The central government aims to give farmers more rights over their properties through the rural land reform policy. Photo: AFP

The challenge of helping Chinese farmers prosper on collectively owned land

Policymakers face the daunting task of improving rural livelihoods while not undermining the socialist principle of collectively owned land

China is set to implement comprehensive reforms to its rural land use system to boost growth following an annual national conference that wraps up today in Beijing.

Policymakers attending the two-day Central Rural Work Conference are mapping out plans for rural land use and agricultural development in the coming year, and looking at ways these can boost farmers' incomes while protecting their land rights.

The system recognises three types of usage - as farmland; for farmers' dwellings; and for public utilities or public enterprises such as schools and village-owned factories.

By law, all three types of land are collectively owned by each village, while individuals enjoy only the right to use, but not own, the land. Farmers can now trade their usage rights to farmland, and certain areas have been designated to allow the remaining types of land use to be traded on a trial basis.

With rapid modernisation, however, rural land rights have come under greater stress. The Communist Party considers collective ownership to be a mainstay of Chinese socialism, but others believe it hampers rural residents' efforts to achieve equal growth with their urban peers. A number of reforms are expected to follow the meeting, which discussed detailed directives issued in recent months.

Zheng Fengtian, a professor of agricultural economics and rural sociology at Renmin University, said sweeping change for farmers would only come from new rules on the use of farmland, while changes in the other two areas would not make much difference to most people.

"Local governments love free transfers of farmland because they attract commercial businesses that contribute to local economies," he said. "It also helps increase the size of agricultural operations, changing traditional Chinese agriculture that is based on small plots of land."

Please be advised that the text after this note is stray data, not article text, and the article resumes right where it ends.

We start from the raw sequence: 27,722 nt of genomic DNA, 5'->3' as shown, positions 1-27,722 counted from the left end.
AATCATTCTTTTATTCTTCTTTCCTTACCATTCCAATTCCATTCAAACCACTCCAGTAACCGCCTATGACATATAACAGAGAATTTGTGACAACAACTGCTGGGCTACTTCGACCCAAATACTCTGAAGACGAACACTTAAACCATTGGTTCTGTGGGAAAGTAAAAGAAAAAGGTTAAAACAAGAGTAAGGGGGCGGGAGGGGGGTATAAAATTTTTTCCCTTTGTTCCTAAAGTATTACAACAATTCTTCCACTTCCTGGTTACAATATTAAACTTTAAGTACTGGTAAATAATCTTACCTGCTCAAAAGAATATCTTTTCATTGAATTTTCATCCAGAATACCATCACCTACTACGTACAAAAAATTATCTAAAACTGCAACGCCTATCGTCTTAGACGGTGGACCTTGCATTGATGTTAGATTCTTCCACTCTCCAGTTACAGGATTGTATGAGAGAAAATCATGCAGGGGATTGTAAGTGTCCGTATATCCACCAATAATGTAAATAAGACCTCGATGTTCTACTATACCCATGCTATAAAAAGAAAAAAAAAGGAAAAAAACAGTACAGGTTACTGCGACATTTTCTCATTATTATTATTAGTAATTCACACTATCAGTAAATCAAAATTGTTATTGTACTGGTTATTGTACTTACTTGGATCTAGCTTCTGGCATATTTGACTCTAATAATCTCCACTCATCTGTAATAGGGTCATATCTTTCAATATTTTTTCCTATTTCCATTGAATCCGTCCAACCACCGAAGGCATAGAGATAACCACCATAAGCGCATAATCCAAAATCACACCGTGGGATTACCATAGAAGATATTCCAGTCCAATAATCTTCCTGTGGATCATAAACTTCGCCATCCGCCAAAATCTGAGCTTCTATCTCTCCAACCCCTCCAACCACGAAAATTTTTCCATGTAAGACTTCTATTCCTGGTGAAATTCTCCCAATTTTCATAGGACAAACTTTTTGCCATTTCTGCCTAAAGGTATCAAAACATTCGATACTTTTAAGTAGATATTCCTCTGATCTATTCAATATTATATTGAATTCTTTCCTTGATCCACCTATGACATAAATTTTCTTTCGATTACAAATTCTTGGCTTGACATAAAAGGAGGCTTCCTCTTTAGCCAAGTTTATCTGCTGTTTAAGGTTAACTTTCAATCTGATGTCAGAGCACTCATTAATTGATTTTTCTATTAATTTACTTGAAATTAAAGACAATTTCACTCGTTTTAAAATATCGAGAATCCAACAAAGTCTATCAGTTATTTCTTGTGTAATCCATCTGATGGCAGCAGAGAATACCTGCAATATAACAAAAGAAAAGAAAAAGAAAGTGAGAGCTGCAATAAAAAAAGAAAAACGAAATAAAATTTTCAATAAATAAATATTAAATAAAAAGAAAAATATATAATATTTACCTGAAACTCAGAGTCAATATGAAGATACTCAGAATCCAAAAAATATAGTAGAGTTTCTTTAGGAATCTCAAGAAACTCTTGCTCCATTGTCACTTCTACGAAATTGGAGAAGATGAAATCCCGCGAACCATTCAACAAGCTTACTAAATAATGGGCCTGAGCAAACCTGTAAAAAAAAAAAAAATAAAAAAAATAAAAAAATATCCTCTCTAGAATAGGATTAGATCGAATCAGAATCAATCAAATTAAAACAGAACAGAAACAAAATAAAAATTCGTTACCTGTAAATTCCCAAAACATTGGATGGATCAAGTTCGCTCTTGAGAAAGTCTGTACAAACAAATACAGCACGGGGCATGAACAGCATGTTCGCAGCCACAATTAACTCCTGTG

However, the residential land reform was "somewhat disappointing", he added. Despite earlier rumours that the market might be opened up to urban as well as rural participants, leaders confined the trade in usage rights to members of the same village. Exceptions would only be allowed in the pilot programmes.

Prohibiting villagers from selling their property on the open market had prevented them from cashing in on the soaring property prices seen across the nation in recent years, Zheng said.

Earlier this month, the central leadership drew three lines that could not be crossed - collective ownership of all remaining rural land; maintaining a minimum of 120 million hectares of farmland; and protecting farmers' interests, Xinhua reported.

Li Guoxiang, a researcher from the Rural Development Institute at the Chinese Academy of Social Sciences, said collective ownership was a foundation of Chinese socialism, while the lower limit on farmland acreage ensured the nation's food security.

This article appeared in the South China Morning Post print edition as: Prosperity without selling the farm